The feet are upgraded to iron on both the A6A and A8A models, while only this top model gets a new brass section added to its Anti Resonance Technology (A.R.T.) wedge – the famous fifth leg. This has previously sat underneath, at the dead centre of each Aventage receiver, and it still does on the A2A, but on the rest of the range it now moves forward to front centre, as has the large transformer within – all the result of new vibrational analysis, says the company. A new metal transformer support is now one of five metal parts dedicated to dispersing any vibrations through the chassis.
A peer at the internals shows a collection of new chips sitting on a four-layer PCB that itself includes a discrete layer for power and ground, allowing these to be available anywhere on the board rather than requiring complex path design. The new processor is a single Qualcomm quad-core QCS407 with almost seven times the processing power of those in previous models.
On the audio side this top model is the only one with ESS ES9026PRO DACs handling all channels (on the A6A those presence channels get the lesser DAC used on the A4A), while symmetrical signal paths reduce crosstalk which, along with low-noise low-impedance design, goes toward Yamaha’s goal of ‘True Sound’ and accurate tonal balance.
The amplification itself is quoted at 150W per channel into 8 ohms full-range with two channels driven and 0.06% THD, also quoted with various other criteria up to 220W into 8 ohms at 1kHz, one channel driven, allowing 10% THD. Yamaha makes much of doubling the slew rate compared to the previous generation, so that it now matches the MX-A5200 power amplifier, a benefit especially for high-resolution performance, and the capacitor reserves grow with each model, to 22,000μF in the A8A.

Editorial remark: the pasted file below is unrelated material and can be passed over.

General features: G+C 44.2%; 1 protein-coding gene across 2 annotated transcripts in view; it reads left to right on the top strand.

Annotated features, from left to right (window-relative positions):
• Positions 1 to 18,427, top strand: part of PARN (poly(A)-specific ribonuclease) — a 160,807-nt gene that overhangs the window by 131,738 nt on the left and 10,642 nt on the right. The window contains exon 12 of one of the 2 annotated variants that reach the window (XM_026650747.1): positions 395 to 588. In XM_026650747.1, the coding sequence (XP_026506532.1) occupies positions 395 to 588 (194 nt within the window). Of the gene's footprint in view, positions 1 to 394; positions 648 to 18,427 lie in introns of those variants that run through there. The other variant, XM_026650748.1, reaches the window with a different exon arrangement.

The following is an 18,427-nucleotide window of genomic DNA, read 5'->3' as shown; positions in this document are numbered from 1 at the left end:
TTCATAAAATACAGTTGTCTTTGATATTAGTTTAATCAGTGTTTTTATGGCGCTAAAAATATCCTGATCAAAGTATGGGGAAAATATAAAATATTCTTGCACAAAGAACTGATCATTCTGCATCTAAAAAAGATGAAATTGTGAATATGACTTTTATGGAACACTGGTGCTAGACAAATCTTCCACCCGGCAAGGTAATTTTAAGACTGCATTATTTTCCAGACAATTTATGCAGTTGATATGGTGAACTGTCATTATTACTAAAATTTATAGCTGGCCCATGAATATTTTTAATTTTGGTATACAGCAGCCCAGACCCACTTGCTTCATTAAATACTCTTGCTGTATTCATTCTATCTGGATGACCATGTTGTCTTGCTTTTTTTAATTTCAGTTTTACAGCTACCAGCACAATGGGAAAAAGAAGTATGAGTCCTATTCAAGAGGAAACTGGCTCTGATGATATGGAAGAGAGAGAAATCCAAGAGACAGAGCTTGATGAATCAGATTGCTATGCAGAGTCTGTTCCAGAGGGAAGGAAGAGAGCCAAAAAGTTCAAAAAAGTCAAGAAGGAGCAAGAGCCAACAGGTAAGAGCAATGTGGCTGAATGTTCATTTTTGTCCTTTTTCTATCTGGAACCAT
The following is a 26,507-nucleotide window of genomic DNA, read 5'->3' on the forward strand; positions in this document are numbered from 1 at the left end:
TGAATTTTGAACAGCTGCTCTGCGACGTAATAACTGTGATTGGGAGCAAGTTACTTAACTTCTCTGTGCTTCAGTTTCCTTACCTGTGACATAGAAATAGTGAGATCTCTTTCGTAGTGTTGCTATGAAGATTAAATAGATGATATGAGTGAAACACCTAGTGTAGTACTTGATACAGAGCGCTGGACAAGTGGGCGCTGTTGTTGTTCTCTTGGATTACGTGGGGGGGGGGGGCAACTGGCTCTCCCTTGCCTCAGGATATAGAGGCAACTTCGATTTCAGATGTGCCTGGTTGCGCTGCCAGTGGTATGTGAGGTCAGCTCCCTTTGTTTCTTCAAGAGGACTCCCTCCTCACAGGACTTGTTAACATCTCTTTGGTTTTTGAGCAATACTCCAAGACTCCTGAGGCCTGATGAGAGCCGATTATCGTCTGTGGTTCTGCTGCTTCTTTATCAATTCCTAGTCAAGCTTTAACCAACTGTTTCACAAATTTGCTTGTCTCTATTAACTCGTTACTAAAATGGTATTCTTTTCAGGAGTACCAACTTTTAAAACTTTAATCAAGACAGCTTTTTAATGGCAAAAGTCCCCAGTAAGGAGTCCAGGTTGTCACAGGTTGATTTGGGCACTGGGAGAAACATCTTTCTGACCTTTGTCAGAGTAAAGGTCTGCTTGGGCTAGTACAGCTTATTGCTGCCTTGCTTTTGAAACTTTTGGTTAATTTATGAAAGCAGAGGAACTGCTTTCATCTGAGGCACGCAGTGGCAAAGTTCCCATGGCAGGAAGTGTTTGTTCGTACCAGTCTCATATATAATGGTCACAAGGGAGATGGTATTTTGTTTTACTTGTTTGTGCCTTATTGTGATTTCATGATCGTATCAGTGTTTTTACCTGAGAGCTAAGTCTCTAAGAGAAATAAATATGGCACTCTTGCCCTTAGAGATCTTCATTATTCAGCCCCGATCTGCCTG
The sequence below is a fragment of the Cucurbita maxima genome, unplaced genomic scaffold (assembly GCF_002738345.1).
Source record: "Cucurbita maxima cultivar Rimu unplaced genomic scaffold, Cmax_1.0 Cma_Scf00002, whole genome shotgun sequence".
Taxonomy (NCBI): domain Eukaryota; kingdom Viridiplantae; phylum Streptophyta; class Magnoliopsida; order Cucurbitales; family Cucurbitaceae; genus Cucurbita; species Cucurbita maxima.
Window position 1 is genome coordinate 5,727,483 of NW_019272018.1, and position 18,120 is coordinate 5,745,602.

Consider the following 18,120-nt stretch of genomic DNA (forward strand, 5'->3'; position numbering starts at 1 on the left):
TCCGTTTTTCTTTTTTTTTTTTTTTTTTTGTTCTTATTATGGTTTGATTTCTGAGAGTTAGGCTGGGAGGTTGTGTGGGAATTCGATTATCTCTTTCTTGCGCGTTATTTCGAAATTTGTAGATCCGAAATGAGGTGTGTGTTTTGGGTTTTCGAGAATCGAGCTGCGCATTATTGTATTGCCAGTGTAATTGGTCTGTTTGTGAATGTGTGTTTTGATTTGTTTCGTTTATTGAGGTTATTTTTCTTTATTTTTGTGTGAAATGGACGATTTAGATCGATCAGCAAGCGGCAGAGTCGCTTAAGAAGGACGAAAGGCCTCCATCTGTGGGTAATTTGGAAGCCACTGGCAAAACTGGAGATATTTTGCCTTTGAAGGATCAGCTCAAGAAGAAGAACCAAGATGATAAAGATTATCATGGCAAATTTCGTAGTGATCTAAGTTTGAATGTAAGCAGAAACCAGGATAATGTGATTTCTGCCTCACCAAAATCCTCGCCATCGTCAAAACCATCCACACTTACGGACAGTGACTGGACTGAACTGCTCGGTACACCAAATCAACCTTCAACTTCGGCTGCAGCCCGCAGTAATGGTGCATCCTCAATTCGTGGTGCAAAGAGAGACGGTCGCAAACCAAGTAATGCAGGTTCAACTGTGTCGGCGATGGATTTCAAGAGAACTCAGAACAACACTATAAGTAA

There are also two transformer windings on this model, with separated wiring for the current amplification part (presumably the output stage) and the voltage amplification part (presumably the input stage). Those are the only clues to the actual amplification class used here, as Yamaha doesn’t specify. Our money was on some form of Class-AB, partly because of the transformer size, but mainly because it sounds like it, and Yamaha confirmed this with us just before press.
We listened in 5.1.4 and 5.1.2, both before and after YPAO room correction (it made little difference to our manual settings) and the RX-A8A never put any of its five feet wrong with Atmos soundtracks, nor with 5.1 and 7.1 soundtracks, which can be very effectively upscaled for height by the excellent ‘Surround: AI’ option. Paddington 2 would otherwise have been a bit disappointing in height terms (he is, of course, rather a small bear), as despite the Dolby Atmos label on the box, when you load it, it’s ‘Atmos 7.1’. But this was a good example of the expanded field delivered by ‘Surround: AI’ upscaling; it sounded entirely natural and brought the full speaker set into play.
The Return of the King’s defence of Osgiliath scene was a far better Atmos work-out – the Nazgul attacks swooped behind, above left, over to the right, and the Yamaha’s steering was impeccable, making these swoops a single sonic motion, not effects from separate speakers.
Jumanji is an even wilder ride with a full Atmos system adding to the adventure, from more swooping, pterodactyls this time, and a tracking bass workout for ‘The Mighty Roar’. If nothing rattles during that, your subwoofer ain’t loud enough or your installation is impressively solid. The Yamaha again delivered a cohesive soundfield whether at reference levels or below.